Isaiah also claimed to have personally seen the Lord and His winged attendants:
The Hebrews were forbidden to worship, and therefore to make, statues or engraved images.
But the Canaanites, who must have known of Yahweh, as the Hebrews had known of Ba'al, left us a depiction of Yahweh as conceived by them. A fourth century B.C. coin which bears the inscription Yahu ("Yahweh") depicts a bearded deity seated upon a throne shaped as a winged wheel (Fig. 88).
It was thus universally assumed in the ancient Near East that lordship over Zaphon established the supremacy among the Gods who could fly about.
This, no doubt, was what Ba'al had expected. But seven years
after the Fastness of Zaphon was completed, Ba'al faced a challenge
by Mot, Lord of the southern lands and the Lower World. As it turned
out, the dispute was no longer about the mastery of Zaphon; rather,
it had to do with "who over the whole Earth dominion shall have."
Who needs war? he asked; let us
"pour peace and amity into the center of Earth." As Mot became more
persistent, Ba'al concluded that the only way to prevent Mot from
coming to Zaphon was for Ba'al to go to Mot's abode. So he journeyed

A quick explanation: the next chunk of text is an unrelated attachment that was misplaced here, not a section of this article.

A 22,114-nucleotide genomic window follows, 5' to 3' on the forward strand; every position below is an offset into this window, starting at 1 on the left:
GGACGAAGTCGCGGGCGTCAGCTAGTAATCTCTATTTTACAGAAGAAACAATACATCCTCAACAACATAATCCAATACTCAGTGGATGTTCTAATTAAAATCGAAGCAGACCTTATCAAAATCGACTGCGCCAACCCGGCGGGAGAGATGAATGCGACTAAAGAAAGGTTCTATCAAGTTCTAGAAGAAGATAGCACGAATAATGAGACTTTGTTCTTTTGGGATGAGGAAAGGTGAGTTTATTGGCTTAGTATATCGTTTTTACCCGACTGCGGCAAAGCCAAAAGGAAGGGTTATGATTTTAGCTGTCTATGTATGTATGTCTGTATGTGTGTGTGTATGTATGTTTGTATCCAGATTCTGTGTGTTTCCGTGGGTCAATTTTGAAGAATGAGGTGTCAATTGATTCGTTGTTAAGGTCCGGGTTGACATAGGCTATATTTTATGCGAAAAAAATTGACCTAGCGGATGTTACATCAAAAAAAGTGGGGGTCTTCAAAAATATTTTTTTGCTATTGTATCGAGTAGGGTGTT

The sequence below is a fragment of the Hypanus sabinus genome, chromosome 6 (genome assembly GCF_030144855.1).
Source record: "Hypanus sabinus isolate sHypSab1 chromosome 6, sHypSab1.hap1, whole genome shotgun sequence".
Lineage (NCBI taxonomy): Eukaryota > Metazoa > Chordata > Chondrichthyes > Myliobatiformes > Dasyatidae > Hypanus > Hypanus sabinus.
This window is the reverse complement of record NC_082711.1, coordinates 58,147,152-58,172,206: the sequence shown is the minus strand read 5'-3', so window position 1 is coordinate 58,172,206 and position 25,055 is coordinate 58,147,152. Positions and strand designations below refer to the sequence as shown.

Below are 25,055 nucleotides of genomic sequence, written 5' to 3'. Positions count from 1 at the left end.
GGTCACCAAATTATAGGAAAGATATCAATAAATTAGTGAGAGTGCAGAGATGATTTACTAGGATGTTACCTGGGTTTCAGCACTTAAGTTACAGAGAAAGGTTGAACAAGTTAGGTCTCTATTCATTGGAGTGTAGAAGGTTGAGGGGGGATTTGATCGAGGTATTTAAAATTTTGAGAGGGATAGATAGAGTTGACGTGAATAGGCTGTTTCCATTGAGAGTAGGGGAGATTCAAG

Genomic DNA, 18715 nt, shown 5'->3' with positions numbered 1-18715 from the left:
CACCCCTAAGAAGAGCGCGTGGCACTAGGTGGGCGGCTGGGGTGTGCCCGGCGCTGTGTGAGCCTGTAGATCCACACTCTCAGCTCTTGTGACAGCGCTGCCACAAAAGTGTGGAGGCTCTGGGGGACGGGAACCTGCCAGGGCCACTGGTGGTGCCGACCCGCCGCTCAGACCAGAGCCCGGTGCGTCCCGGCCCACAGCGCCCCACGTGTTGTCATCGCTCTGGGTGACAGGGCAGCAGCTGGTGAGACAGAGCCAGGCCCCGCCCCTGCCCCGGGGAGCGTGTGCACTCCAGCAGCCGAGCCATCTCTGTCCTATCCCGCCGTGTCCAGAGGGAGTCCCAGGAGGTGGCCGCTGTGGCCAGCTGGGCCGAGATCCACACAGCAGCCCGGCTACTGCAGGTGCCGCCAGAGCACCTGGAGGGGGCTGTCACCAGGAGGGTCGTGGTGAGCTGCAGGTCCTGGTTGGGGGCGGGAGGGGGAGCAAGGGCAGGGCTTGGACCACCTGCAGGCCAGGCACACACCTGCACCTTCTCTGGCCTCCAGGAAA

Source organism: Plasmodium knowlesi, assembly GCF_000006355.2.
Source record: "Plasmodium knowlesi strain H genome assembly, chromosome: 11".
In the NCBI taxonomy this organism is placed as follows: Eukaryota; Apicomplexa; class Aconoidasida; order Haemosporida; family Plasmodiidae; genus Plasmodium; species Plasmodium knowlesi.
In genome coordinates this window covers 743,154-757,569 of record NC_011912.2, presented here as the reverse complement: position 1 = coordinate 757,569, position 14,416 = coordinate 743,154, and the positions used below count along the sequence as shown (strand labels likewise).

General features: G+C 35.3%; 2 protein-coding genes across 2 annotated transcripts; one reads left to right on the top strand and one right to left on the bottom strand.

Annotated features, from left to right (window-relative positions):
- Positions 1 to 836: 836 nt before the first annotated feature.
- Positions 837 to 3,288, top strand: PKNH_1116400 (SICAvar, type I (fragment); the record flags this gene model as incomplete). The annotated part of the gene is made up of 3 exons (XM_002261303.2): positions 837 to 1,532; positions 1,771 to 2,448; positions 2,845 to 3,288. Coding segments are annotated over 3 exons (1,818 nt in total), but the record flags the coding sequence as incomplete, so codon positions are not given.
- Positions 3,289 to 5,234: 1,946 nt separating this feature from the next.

to Mot's "pit" "in the depths of Earth," professing obedience.
The two emissaries were instructed to repeat to Anat, word for word, an enigmatic message:
"Stones" in the ancient languages, we must bear in mind, encompassed all quarried or mined substances and thus included all minerals and metals.
Anat, therefore, readily understood what Ba'al was telling
her: He was setting up upon the Crest of Zaphon some sophisticated
contraption that could send or intercept secret messages!
So that was the secret: Ba'al, without the knowledge of "Heaven" - the government of the home planet - was setting up a clandestine communications center, from which he could converse with all the parts of Earth, as well as with the Spacecraft above Earth.
It was a
first step to "over the whole Earth dominion to have." In that, he
ran into direct conflict with Mot; for it was in Mot's territories
that the official "Eye of Earth" was located.
The worried emissaries were promised that she would be there on time: